So many excellent articles on all phases of this subject have appeared during the past few years that it seems superfluous for us to consider it exhaustively at this time, especially as little has been added to our knowledge since their publication. We will, therefore, take up only the principal points in the anatomy and pathology of the Gasserian ganglion, the etiology and symptomatology of tic douloureux, the history of the development of the operation for excision of the ganglion, and the modern methods of performing the operation itself.
The Gasserian ganglion lies in a depression at the apex of the petrous portion of the temporal bone. It is a small crescentic mass of nerve substance, which appears, after careful dissection, simply as an expansion on the sensory root of the fifth nerve, which enters it at its postero-superior border. Its two chief surfaces are the antero-external and postero-internal;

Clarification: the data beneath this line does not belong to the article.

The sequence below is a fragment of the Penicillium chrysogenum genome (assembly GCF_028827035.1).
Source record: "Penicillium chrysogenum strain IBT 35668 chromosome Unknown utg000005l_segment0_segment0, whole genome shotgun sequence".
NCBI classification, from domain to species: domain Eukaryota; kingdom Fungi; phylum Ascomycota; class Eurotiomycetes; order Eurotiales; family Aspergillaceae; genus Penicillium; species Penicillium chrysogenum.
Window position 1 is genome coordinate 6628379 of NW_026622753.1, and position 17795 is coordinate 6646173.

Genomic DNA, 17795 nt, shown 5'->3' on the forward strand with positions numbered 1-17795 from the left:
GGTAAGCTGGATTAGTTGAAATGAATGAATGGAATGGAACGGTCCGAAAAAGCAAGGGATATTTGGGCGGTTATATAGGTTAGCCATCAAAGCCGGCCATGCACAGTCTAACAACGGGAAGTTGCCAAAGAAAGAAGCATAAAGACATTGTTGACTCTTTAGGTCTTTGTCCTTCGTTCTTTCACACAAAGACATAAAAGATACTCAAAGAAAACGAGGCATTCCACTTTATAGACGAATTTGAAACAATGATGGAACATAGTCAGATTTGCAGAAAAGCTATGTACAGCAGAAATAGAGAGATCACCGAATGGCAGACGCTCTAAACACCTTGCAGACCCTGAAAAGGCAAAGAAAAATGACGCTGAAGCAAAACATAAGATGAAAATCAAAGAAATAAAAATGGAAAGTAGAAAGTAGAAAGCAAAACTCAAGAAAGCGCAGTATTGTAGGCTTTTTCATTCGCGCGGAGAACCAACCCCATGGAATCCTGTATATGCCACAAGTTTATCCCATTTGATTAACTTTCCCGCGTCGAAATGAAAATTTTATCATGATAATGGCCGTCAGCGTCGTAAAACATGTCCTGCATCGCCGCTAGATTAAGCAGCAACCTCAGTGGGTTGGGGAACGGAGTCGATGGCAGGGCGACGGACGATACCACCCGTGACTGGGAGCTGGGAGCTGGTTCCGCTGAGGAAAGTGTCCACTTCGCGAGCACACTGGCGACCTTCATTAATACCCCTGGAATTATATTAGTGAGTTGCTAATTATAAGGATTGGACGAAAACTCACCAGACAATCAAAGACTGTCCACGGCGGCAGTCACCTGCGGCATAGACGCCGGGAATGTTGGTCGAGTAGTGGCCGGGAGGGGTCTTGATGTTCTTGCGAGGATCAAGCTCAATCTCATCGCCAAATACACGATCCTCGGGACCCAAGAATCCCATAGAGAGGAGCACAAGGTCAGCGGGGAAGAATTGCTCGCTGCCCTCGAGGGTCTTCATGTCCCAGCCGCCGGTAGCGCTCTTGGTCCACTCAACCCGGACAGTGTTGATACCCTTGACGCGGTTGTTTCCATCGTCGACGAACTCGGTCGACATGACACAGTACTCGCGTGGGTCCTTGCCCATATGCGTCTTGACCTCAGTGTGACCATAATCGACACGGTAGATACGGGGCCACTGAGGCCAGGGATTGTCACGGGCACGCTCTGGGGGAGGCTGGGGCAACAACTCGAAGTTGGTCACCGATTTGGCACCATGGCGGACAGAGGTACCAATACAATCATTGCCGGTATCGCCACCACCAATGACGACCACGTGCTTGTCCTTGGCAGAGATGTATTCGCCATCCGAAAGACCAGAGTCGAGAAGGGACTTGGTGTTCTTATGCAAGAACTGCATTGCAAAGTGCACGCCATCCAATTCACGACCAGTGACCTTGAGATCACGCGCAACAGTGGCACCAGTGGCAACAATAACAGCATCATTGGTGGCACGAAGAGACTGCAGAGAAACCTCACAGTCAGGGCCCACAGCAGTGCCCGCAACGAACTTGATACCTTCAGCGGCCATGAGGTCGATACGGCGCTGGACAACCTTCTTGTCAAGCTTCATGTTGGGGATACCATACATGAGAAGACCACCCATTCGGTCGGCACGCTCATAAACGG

MURPHY JB, NEFF JM. EXCISION OF THE GASSERIAN GANGLION. WITH REPORTS OF TEN CASES OPERATED UPON BY THE HARTLEY-KRAUSE METHOD. JAMA. 1902;XXXIX(15):896–901. doi:10.1001/jama.1902.52480410020001e
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